Despite the prestige of Oxford and Cambridge and other top universities, EU students warn Britain will be less attractive after Brexit, with fees set to soar and legal tangles still not ironed out.
"It's getting quite difficult to decide if the UK will be the place the best students are going to come," said Polish graduate Michal Gren, 23, who is considering applying for a master's degree in Britain.
Daniel Haid, a 27-year-old German student at Sheffield Hallam University in northern England, said he had asked other EU students whether they would apply again now.
"The answer is usually straight-up 'no'," said Haid, who is in the second year of a doctorate in sports engineering and is a student ambassador for the UK Council for International Student Affairs, an advisory body.
"We have the luxury of being EU citizens. We have so many good options instead," he said.
In his view, Britain's new regime is "not really a competitive offer."
"For sure, there will be unfortunately less European students, I'm afraid," agreed Laura Langone, 31, who is the third year of a philosophy doctorate at the University of Cambridge.
"I know many people who were discouraged from applying, people who will start their degree from September 2021."
Dominik Frej, 22, an aerospace engineering undergraduate at Queen Mary University of London, heads a federation of Polish students, who number some 8,000 in the UK.
"This number will drop by 75 percent, for sure," he said.
There has already been a drop in EU students applying: down from 6,480 last year to 5,220 this year, according to the Universities and Colleges Admissions Service (UCAS).
The biggest hurdle for future students from the EU will be money once Britain is no longer bound by the bloc's rules from Jan.1.
International tuition fees exceed 40,000 pounds ($54,000, 44,300 euros) for degrees such as medicine.
The fee for a student visa is about 350 pounds and about 500 pounds to use the state-run National Health Service.
EU students will no longer qualify for UK student loans and higher costs will hit poorer EU countries harder.
This is "huge money" for Poles, said Gren.
"From now on, not your academic potential and knowledge will decide whether you study in the UK but your financial background," said Frej, who is studying remotely from Warsaw to save money.
Some EU countries charge no tuition fees.
Langone, who comes from Basilicata, southern Italy, won a prestigious scholarship that covers her costs at Cambridge.
Her fear is that "people like me, after Brexit, will not be able to get this kind of support".
Brexit will also affect opportunities for students to move freely for academic purposes.
Haid said he chose Sheffield Hallam after a semester through Erasmus+, a EU-wide student exchange scheme. But it remains unclear whether Britain will still participate.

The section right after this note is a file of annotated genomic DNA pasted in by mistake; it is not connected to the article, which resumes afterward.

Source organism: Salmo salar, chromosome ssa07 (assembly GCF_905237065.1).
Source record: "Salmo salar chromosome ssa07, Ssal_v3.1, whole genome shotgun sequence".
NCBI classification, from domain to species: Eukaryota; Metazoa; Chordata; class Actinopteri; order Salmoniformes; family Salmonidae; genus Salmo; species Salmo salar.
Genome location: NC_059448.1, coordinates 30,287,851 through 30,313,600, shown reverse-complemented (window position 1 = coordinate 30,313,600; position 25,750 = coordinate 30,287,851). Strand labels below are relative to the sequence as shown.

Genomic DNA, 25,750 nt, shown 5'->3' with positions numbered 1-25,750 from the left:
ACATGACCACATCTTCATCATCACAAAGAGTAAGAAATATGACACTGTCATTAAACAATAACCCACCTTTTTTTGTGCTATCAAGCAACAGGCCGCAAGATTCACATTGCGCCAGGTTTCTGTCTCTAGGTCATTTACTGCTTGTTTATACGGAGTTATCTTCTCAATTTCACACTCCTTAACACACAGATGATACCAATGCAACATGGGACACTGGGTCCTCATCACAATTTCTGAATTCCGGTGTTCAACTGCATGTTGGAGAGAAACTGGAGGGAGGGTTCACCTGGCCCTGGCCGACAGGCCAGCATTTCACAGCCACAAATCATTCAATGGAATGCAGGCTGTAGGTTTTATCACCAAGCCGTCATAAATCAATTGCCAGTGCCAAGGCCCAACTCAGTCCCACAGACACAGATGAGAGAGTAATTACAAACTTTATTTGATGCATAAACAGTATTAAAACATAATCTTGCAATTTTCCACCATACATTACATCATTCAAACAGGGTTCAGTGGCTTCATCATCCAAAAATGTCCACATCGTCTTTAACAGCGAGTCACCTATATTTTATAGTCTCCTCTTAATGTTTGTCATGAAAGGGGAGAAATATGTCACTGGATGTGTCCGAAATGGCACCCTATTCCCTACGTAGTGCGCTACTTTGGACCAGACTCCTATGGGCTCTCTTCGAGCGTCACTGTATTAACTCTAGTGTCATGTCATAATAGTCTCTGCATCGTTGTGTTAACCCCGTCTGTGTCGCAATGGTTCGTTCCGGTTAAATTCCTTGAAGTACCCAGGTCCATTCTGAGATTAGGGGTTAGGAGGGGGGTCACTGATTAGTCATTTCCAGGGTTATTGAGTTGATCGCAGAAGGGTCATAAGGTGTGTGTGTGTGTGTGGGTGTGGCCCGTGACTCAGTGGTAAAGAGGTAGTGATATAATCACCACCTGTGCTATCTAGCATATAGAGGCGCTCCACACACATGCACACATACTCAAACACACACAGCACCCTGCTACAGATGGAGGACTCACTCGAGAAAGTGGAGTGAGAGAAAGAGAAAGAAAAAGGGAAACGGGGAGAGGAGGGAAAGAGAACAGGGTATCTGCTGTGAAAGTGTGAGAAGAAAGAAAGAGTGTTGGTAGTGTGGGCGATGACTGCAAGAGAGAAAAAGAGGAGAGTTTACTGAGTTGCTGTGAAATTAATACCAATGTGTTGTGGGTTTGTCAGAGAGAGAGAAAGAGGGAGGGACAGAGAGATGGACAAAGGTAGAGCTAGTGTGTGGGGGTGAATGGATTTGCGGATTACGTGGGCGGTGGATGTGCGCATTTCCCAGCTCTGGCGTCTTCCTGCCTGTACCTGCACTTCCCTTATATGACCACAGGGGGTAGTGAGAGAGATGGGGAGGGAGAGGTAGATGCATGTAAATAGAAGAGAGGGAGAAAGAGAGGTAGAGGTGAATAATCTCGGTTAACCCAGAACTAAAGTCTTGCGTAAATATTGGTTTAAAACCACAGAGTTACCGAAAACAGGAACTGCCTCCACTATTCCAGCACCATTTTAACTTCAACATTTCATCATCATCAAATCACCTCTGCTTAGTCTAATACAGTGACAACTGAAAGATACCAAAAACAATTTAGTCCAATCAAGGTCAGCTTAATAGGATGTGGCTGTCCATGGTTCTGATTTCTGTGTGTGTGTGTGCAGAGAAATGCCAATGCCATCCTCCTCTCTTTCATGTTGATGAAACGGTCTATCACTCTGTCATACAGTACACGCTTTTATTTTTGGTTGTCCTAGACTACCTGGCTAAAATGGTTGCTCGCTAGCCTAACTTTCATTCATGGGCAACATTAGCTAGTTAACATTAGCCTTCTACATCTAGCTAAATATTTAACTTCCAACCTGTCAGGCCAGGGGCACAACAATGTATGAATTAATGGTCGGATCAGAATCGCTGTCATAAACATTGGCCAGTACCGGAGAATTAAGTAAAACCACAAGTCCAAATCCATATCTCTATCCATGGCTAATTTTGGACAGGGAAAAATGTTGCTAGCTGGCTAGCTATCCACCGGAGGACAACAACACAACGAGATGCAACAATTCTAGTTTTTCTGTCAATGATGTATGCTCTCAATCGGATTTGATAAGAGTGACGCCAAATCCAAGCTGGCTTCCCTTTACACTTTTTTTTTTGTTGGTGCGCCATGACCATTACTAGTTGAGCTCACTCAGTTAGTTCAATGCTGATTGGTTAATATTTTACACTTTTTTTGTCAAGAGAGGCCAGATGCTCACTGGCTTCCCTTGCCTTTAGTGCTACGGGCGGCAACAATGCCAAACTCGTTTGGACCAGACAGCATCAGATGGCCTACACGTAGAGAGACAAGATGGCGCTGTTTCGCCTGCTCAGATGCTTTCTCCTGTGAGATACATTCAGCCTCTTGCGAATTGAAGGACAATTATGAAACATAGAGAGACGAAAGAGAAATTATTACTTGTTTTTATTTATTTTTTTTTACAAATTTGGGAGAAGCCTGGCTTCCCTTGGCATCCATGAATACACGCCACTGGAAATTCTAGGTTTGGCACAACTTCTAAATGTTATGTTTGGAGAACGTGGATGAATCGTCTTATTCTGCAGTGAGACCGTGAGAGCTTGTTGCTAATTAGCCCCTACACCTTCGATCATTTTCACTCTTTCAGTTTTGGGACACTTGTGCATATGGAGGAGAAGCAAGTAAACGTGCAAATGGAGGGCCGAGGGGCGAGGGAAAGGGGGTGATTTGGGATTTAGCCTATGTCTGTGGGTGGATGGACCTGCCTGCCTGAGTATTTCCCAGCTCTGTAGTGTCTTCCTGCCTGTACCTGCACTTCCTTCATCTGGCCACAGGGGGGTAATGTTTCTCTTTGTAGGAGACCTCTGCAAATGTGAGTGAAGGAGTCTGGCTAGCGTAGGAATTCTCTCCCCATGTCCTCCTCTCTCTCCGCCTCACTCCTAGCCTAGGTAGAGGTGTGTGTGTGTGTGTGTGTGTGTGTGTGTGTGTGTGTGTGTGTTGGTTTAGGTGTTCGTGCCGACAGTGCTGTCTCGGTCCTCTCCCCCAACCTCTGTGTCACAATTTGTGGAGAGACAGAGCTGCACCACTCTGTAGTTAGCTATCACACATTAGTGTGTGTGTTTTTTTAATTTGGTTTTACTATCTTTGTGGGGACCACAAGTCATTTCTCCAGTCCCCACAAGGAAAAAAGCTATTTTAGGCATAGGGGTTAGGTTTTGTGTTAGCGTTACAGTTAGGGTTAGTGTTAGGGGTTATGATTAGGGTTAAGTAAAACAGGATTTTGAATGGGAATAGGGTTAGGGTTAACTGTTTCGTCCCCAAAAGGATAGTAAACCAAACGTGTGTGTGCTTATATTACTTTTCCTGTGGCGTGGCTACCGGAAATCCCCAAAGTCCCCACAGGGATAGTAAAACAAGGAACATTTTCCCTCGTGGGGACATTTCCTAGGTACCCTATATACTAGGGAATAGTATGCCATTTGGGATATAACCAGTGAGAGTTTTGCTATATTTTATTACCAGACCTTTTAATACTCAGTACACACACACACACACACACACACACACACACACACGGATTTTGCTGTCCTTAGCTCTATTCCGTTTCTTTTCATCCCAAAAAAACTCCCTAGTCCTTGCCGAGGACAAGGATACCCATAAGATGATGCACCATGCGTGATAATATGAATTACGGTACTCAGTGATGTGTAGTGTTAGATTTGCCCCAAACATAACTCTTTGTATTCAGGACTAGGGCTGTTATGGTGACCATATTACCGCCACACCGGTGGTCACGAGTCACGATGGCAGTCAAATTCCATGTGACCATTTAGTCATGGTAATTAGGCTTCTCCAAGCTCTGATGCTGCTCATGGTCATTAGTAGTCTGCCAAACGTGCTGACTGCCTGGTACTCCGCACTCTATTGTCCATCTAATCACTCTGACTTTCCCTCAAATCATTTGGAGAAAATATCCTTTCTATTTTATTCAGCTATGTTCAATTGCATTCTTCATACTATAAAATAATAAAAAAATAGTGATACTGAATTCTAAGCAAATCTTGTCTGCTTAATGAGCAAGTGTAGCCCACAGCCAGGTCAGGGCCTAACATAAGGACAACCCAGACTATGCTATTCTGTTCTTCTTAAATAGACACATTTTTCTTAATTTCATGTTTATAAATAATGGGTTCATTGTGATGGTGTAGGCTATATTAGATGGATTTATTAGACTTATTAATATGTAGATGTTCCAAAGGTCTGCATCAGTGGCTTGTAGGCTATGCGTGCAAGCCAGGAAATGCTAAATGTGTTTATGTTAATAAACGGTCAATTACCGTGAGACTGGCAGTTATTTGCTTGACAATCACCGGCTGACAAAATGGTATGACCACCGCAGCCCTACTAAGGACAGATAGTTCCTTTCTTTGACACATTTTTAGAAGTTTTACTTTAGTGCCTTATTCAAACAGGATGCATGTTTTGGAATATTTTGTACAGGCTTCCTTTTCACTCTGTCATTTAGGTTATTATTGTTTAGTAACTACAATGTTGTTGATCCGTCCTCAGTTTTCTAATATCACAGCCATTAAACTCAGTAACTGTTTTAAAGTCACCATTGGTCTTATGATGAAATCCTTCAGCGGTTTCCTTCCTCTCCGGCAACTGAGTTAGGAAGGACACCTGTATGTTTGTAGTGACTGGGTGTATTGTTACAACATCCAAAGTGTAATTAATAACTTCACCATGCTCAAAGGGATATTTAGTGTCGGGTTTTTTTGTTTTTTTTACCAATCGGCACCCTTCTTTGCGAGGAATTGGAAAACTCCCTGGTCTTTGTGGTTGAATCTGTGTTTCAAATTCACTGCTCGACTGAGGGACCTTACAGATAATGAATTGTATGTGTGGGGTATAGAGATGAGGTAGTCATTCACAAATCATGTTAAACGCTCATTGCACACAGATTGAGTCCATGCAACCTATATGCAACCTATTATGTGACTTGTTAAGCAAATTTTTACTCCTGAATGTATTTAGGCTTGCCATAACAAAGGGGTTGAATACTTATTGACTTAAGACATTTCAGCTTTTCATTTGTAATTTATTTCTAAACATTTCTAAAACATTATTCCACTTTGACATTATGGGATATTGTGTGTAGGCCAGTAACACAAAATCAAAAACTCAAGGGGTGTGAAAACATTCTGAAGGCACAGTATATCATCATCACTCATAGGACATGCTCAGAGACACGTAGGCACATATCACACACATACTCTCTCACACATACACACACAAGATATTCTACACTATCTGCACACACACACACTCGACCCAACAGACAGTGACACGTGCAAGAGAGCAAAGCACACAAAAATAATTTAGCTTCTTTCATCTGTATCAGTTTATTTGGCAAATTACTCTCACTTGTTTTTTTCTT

Universities UK told AFP "the UK government should prioritize" full association with Erasmus+ and if not, commit to full funding of a domestic alternative.
Students and advocacy groups are pressing the government to clarify confusing rules and unanswered questions that could affect whether EU students apply to UK institutions from 2021.
One anomaly is universities usually require three years' UK residency in order to pay "home" rather than international tuition fees that can be three or four times higher.
To apply for "pre-settled" status in the UK, however, EU citizens only need to visit for one day by Dec. 31.
"The government must urgently provide clarity," the Universities UK spokesman said.
This potentially affects current applicants - unsure whether a brief visit now would be qualify them for home or reduced fees.
Admissions officers are telling applicants they "don't know" and will have information in January, said Polish student representative Frej.
The Dec. 31 cut-off date also affects first-year students who began degrees remotely from their home countries due to COVID-19.
If they don't visit the UK this year but come later, they could fork out for student visas, international fees and a fee to use the NHS.
A campaigner for EU citizens in the UK, Maike Bohn, argues students should not be punished for avoiding non-essential travel.
This affects "a few thousand" students, she estimated.
Her organization, the3million, has urged the government to waive the visiting requirement for remote students.
"You can be extremely rigid and tough, or you can think: 'These are the probably the best and the brightest, so why not?'" Bohn said.